Friday, February 19, 2016

What kind of moisture does your skin need?

In my last post, I talked about how I recognised signs of dehydration in my skin and how important the oil-moisture balance is to maintain healthy, glowy, baby's bum-like skin.

Today, I want to talk briefly about the types of moisture and how knowing this can help in selecting the right kind of serum, day moisturiser, night cream for your skin type.

Broadly speaking, there are three types of moisture: humectants, emollients and occlusives.

These are ingredients like aloe vera, glycerin, hyaluronic acid or lactic acid, which draw moisture to the skin and keep it there on the outermost layer of the skin. They are the lightest type of moisture as they do not contain any oil element. Because of this, they are great to use on extremely oily skin types or for those who live in a highly humid climate. Serums often contain humectants.

Emollients are slightly heavy and often oil-based moisturisers that smoothen the skin to supply it with lipids (the natural oil of the skin). Some of them also act as barriers; ingredients such as mineral oil. Mineral oil (derived from petroleum and an excellent solvent), is a highly debatable ingredient to have in skincare but that discussion is for another day. Other types of emollients in skincare products are plant-based oils, which can sink into the skin. Examples of this include jojoba oil. Serums often contain emollients, apart from humectants.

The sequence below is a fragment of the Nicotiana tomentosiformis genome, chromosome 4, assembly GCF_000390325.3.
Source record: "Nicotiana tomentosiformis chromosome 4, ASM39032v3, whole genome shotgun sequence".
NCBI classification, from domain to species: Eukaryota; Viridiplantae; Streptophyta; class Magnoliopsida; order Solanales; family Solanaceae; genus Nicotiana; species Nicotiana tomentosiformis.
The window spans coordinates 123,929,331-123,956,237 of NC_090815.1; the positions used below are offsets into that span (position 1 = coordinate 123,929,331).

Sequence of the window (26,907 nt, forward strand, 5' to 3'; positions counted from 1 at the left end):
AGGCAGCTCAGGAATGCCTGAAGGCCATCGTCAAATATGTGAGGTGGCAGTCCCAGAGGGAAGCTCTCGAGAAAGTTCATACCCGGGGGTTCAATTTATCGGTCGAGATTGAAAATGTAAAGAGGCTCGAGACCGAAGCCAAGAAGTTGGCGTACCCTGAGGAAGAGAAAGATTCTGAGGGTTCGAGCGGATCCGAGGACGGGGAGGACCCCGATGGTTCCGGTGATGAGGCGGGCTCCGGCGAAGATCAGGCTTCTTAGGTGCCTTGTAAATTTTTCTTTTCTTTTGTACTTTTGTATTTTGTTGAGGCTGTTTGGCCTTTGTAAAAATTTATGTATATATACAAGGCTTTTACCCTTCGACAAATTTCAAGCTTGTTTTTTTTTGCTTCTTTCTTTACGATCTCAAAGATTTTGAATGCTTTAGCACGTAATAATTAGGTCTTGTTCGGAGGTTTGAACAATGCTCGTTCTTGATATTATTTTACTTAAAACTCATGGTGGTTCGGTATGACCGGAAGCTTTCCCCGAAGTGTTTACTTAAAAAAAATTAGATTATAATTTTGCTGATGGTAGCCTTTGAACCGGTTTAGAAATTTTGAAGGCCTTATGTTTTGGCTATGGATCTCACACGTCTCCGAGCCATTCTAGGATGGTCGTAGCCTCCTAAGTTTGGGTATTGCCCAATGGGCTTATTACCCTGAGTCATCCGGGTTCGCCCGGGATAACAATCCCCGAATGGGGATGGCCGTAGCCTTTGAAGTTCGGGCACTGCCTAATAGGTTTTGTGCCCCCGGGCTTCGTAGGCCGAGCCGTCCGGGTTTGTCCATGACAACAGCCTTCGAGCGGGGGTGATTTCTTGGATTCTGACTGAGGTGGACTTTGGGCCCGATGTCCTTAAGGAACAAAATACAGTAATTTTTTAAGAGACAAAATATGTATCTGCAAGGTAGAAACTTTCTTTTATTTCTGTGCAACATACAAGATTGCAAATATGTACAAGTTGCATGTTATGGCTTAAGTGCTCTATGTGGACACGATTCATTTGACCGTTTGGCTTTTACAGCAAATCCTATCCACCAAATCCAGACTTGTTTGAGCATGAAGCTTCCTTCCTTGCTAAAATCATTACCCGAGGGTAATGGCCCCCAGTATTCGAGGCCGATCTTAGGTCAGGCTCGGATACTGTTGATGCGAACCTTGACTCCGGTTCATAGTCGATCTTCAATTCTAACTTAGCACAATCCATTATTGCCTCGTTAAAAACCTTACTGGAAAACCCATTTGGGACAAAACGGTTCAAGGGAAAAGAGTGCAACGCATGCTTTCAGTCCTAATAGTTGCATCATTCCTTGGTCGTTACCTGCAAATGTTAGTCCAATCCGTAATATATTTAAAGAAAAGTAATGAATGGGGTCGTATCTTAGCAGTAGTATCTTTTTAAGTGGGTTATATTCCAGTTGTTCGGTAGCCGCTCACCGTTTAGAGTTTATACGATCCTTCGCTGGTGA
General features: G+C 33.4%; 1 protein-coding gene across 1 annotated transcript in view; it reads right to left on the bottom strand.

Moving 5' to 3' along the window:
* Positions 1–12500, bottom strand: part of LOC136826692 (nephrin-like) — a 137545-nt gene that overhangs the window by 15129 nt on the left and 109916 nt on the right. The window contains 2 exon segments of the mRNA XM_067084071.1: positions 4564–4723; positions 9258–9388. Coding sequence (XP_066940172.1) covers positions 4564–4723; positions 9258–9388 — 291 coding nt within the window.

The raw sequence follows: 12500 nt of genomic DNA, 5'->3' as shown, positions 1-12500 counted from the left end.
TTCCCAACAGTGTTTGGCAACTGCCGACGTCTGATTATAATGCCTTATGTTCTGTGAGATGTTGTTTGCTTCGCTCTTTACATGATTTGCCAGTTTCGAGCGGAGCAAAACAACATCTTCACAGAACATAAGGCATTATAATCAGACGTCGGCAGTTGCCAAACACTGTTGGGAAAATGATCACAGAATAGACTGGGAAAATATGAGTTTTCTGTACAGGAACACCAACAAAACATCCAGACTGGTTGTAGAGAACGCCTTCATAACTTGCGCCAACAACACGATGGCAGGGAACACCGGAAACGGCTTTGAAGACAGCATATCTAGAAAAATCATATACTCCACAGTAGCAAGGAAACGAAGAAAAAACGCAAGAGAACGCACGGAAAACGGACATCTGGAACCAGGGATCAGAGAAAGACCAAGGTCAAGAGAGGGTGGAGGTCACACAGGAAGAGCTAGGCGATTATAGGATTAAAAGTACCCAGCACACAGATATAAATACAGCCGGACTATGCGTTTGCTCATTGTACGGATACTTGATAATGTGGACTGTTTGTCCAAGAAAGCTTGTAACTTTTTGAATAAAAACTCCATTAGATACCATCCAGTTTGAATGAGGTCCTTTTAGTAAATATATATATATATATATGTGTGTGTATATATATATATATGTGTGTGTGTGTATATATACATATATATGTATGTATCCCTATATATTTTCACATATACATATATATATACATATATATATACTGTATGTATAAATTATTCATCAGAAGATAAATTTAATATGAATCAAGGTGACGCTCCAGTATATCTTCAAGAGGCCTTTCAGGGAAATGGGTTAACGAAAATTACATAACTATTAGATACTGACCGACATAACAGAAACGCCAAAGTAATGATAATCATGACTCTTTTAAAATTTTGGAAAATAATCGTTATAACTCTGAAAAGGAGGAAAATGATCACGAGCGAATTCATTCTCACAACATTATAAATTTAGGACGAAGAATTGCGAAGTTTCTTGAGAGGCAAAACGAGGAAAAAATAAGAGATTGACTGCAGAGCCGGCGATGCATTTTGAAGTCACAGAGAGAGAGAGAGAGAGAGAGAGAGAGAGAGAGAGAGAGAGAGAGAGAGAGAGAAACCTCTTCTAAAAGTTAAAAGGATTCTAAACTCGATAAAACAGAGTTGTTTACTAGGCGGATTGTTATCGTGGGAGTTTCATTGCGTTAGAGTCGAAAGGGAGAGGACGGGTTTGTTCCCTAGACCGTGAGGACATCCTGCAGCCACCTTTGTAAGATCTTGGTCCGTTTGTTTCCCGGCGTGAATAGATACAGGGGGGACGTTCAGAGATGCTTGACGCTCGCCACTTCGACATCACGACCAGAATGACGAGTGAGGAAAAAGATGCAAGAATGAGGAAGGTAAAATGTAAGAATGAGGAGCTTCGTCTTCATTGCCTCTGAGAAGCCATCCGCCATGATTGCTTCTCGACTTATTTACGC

As the name suggests, these act as true barriers that protect the skin from dryness, which can wreak havoc. Occlusive ingredients are often found in heavy night creams and the latest type of moisturisers to hit the market—balms. They form a heavy and oily layer on the skin as they comprise mainly oils. For this reason, they are sparingly used on the face, and are preferred more for the body, except for those who suffer from eczema on the face and hence require a layer of moisture + oil that won’t budge and therefore, protect the affected area. Petrolatum, also a derivative of petroleum, is an occlusive ingredient. So are silicones and waxes. If you’re suffering from eczema, look out for petrolatum as a good-to-have ingredient in your body/face moisturiser.

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